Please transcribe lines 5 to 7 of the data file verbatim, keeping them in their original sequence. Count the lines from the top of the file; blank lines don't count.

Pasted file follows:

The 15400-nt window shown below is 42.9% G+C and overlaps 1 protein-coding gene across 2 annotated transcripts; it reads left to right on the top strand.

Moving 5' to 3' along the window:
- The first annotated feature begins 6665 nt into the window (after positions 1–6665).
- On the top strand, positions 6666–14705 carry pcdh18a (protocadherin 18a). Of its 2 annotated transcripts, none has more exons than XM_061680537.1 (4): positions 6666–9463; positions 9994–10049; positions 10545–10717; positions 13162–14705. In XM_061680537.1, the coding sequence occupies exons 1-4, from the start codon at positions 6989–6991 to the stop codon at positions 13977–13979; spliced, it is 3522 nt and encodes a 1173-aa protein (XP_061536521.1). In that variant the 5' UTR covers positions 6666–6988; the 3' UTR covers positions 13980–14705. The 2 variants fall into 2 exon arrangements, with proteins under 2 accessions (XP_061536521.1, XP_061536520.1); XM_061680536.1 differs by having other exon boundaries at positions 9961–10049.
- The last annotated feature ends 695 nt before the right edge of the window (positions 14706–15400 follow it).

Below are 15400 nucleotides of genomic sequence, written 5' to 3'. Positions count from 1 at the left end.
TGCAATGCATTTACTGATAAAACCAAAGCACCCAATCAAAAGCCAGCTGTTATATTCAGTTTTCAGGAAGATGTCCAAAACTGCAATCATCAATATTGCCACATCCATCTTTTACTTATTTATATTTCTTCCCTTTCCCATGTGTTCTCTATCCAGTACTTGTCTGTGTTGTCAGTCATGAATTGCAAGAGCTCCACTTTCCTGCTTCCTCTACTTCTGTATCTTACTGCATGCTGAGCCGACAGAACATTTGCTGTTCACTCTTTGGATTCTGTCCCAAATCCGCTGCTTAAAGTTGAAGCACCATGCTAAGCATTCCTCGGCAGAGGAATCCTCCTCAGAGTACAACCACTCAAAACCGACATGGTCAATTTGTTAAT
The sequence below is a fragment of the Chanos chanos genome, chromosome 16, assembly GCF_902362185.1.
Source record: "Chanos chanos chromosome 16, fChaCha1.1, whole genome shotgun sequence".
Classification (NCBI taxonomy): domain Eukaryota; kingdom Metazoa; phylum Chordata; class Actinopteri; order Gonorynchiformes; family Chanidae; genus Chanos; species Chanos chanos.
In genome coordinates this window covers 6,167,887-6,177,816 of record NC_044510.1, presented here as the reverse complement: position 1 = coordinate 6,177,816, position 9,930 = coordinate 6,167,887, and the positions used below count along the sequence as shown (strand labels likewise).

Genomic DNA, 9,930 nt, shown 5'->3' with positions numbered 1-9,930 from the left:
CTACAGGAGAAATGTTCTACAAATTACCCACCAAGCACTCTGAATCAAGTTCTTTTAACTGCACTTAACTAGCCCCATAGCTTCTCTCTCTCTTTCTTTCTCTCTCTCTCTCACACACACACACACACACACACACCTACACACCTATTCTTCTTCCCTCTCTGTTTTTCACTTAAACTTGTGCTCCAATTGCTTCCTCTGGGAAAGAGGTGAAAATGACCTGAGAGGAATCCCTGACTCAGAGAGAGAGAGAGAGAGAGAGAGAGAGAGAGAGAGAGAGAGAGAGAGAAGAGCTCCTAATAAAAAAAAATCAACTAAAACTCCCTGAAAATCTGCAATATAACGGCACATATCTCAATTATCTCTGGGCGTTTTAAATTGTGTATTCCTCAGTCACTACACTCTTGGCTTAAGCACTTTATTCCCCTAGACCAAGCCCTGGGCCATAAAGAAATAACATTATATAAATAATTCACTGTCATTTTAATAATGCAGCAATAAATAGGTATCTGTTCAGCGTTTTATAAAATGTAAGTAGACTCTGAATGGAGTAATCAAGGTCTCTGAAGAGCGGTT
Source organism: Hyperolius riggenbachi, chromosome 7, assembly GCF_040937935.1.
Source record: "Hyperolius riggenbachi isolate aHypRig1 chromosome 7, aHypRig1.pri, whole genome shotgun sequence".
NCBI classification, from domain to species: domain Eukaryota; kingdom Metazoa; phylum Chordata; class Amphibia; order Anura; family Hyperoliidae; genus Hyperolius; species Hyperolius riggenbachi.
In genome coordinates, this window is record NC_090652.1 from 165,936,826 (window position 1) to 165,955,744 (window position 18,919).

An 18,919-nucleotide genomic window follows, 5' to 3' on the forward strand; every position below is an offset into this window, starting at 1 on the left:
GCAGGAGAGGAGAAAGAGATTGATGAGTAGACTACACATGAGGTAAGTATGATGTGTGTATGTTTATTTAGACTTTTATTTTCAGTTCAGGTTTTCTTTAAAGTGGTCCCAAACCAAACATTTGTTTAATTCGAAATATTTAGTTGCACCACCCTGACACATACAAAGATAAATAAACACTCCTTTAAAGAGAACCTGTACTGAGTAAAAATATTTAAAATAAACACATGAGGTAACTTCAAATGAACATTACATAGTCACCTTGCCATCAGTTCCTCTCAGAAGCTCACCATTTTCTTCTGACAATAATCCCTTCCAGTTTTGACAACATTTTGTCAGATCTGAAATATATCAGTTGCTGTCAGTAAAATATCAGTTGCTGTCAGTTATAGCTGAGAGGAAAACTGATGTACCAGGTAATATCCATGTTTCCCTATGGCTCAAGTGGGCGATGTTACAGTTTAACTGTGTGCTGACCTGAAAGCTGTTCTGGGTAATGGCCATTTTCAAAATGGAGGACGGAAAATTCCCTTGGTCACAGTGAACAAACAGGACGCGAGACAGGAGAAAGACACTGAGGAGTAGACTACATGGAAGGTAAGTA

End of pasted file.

- The last annotated feature ends 695 nt before the right edge of the window (positions 14706–15400 follow it).

Below are 15400 nucleotides of genomic sequence, written 5' to 3'. Positions count from 1 at the left end.
TGCAATGCATTTACTGATAAAACCAAAGCACCCAATCAAAAGCCAGCTGTTATATTCAGTTTTCAGGAAGATGTCCAAAACTGCAATCATCAATATTGCCACATCCATCTTTTACTTATTTATATTTCTTCCCTTTCCCATGTGTTCTCTATCCAGTACTTGTCTGTGTTGTCAGTCATGAATTGCAAGAGCTCCACTTTCCTGCTTCCTCTACTTCTGTATCTTACTGCATGCTGAGCCGACAGAACATTTGCTGTTCACTCTTTGGATTCTGTCCCAAATCCGCTGCTTAAAGTTGAAGCACCATGCTAAGCATTCCTCGGCAGAGGAATCCTCCTCAGAGTACAACCACTCAAAACCGACATGGTCAATTTGTTAAT